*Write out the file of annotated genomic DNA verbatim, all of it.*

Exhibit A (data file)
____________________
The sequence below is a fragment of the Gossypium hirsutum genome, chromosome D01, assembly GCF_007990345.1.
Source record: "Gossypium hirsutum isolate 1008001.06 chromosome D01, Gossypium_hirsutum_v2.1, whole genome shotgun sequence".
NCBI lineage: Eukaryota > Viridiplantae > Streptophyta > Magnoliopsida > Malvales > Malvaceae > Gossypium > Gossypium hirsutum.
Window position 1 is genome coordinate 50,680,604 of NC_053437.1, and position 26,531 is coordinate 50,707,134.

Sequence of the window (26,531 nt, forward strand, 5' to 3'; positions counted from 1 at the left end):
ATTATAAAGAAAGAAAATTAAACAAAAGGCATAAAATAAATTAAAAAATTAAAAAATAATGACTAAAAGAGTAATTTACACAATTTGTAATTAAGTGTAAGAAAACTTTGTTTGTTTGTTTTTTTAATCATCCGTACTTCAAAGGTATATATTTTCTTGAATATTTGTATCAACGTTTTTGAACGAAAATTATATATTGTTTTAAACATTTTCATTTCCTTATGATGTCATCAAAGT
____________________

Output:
The sequence below is a fragment of the Gossypium hirsutum genome, chromosome D01, assembly GCF_007990345.1.
Source record: "Gossypium hirsutum isolate 1008001.06 chromosome D01, Gossypium_hirsutum_v2.1, whole genome shotgun sequence".
NCBI lineage: Eukaryota > Viridiplantae > Streptophyta > Magnoliopsida > Malvales > Malvaceae > Gossypium > Gossypium hirsutum.
Window position 1 is genome coordinate 50,680,604 of NC_053437.1, and position 26,531 is coordinate 50,707,134.

Sequence of the window (26,531 nt, forward strand, 5' to 3'; positions counted from 1 at the left end):
ATTATAAAGAAAGAAAATTAAACAAAAGGCATAAAATAAATTAAAAAATTAAAAAATAATGACTAAAAGAGTAATTTACACAATTTGTAATTAAGTGTAAGAAAACTTTGTTTGTTTGTTTTTTTAATCATCCGTACTTCAAAGGTATATATTTTCTTGAATATTTGTATCAACGTTTTTGAACGAAAATTATATATTGTTTTAAACATTTTCATTTCCTTATGATGTCATCAAAGT